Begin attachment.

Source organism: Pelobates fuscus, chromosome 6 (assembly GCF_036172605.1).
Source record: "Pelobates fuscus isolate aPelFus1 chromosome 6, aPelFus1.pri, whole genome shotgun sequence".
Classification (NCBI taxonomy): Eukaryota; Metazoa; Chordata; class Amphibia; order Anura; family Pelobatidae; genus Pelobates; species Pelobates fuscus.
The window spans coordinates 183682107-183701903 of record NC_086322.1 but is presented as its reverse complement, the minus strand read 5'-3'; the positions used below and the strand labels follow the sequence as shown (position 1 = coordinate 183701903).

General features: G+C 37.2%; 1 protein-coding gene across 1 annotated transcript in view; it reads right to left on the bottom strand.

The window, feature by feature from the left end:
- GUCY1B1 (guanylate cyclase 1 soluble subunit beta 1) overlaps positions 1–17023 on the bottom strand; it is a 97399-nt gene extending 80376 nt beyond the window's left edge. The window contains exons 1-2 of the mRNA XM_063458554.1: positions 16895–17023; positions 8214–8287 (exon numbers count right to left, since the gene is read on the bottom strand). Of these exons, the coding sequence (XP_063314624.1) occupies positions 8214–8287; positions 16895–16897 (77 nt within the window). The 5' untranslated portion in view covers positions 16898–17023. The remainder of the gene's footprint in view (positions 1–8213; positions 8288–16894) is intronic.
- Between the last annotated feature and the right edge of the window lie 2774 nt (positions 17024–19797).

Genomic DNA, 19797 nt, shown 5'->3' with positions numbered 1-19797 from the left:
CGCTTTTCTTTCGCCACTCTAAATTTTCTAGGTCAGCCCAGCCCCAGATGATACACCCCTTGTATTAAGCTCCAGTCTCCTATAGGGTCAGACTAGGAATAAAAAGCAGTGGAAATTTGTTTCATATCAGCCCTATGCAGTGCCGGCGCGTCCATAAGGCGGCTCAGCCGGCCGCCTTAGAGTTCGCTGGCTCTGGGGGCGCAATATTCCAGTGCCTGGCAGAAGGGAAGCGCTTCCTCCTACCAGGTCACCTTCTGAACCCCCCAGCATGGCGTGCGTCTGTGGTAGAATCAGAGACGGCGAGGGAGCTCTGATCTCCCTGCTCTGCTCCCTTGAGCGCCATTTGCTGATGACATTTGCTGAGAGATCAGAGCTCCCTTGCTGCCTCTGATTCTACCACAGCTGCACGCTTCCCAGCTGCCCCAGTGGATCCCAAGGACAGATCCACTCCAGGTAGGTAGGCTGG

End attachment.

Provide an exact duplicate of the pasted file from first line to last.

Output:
Source organism: Pelobates fuscus, chromosome 6 (assembly GCF_036172605.1).
Source record: "Pelobates fuscus isolate aPelFus1 chromosome 6, aPelFus1.pri, whole genome shotgun sequence".
Classification (NCBI taxonomy): Eukaryota; Metazoa; Chordata; class Amphibia; order Anura; family Pelobatidae; genus Pelobates; species Pelobates fuscus.
The window spans coordinates 183682107-183701903 of record NC_086322.1 but is presented as its reverse complement, the minus strand read 5'-3'; the positions used below and the strand labels follow the sequence as shown (position 1 = coordinate 183701903).

General features: G+C 37.2%; 1 protein-coding gene across 1 annotated transcript in view; it reads right to left on the bottom strand.

The window, feature by feature from the left end:
- GUCY1B1 (guanylate cyclase 1 soluble subunit beta 1) overlaps positions 1–17023 on the bottom strand; it is a 97399-nt gene extending 80376 nt beyond the window's left edge. The window contains exons 1-2 of the mRNA XM_063458554.1: positions 16895–17023; positions 8214–8287 (exon numbers count right to left, since the gene is read on the bottom strand). Of these exons, the coding sequence (XP_063314624.1) occupies positions 8214–8287; positions 16895–16897 (77 nt within the window). The 5' untranslated portion in view covers positions 16898–17023. The remainder of the gene's footprint in view (positions 1–8213; positions 8288–16894) is intronic.
- Between the last annotated feature and the right edge of the window lie 2774 nt (positions 17024–19797).

Genomic DNA, 19797 nt, shown 5'->3' with positions numbered 1-19797 from the left:
CGCTTTTCTTTCGCCACTCTAAATTTTCTAGGTCAGCCCAGCCCCAGATGATACACCCCTTGTATTAAGCTCCAGTCTCCTATAGGGTCAGACTAGGAATAAAAAGCAGTGGAAATTTGTTTCATATCAGCCCTATGCAGTGCCGGCGCGTCCATAAGGCGGCTCAGCCGGCCGCCTTAGAGTTCGCTGGCTCTGGGGGCGCAATATTCCAGTGCCTGGCAGAAGGGAAGCGCTTCCTCCTACCAGGTCACCTTCTGAACCCCCCAGCATGGCGTGCGTCTGTGGTAGAATCAGAGACGGCGAGGGAGCTCTGATCTCCCTGCTCTGCTCCCTTGAGCGCCATTTGCTGATGACATTTGCTGAGAGATCAGAGCTCCCTTGCTGCCTCTGATTCTACCACAGCTGCACGCTTCCCAGCTGCCCCAGTGGATCCCAAGGACAGATCCACTCCAGGTAGGTAGGCTGG